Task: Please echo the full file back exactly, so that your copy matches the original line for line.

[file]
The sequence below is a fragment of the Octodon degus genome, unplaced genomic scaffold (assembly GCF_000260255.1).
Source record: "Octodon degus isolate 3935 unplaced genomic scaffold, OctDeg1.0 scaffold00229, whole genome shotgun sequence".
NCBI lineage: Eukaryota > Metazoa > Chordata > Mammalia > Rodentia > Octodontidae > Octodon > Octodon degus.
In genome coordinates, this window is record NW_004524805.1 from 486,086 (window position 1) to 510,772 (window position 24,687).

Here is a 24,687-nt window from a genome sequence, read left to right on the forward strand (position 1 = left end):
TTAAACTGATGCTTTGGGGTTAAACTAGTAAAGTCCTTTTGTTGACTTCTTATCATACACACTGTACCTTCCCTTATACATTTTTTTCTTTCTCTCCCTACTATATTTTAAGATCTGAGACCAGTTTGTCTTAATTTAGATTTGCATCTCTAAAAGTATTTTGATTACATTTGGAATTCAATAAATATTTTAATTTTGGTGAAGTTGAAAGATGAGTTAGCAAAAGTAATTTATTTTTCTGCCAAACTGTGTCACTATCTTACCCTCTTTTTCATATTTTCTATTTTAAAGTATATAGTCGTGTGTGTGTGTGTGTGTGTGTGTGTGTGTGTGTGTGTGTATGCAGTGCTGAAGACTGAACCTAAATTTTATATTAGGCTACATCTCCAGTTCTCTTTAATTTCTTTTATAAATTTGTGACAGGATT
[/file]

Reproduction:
The sequence below is a fragment of the Octodon degus genome, unplaced genomic scaffold (assembly GCF_000260255.1).
Source record: "Octodon degus isolate 3935 unplaced genomic scaffold, OctDeg1.0 scaffold00229, whole genome shotgun sequence".
NCBI lineage: Eukaryota > Metazoa > Chordata > Mammalia > Rodentia > Octodontidae > Octodon > Octodon degus.
In genome coordinates, this window is record NW_004524805.1 from 486,086 (window position 1) to 510,772 (window position 24,687).

Here is a 24,687-nt window from a genome sequence, read left to right on the forward strand (position 1 = left end):
TTAAACTGATGCTTTGGGGTTAAACTAGTAAAGTCCTTTTGTTGACTTCTTATCATACACACTGTACCTTCCCTTATACATTTTTTTCTTTCTCTCCCTACTATATTTTAAGATCTGAGACCAGTTTGTCTTAATTTAGATTTGCATCTCTAAAAGTATTTTGATTACATTTGGAATTCAATAAATATTTTAATTTTGGTGAAGTTGAAAGATGAGTTAGCAAAAGTAATTTATTTTTCTGCCAAACTGTGTCACTATCTTACCCTCTTTTTCATATTTTCTATTTTAAAGTATATAGTCGTGTGTGTGTGTGTGTGTGTGTGTGTGTGTGTGTGTGTGTATGCAGTGCTGAAGACTGAACCTAAATTTTATATTAGGCTACATCTCCAGTTCTCTTTAATTTCTTTTATAAATTTGTGACAGGATT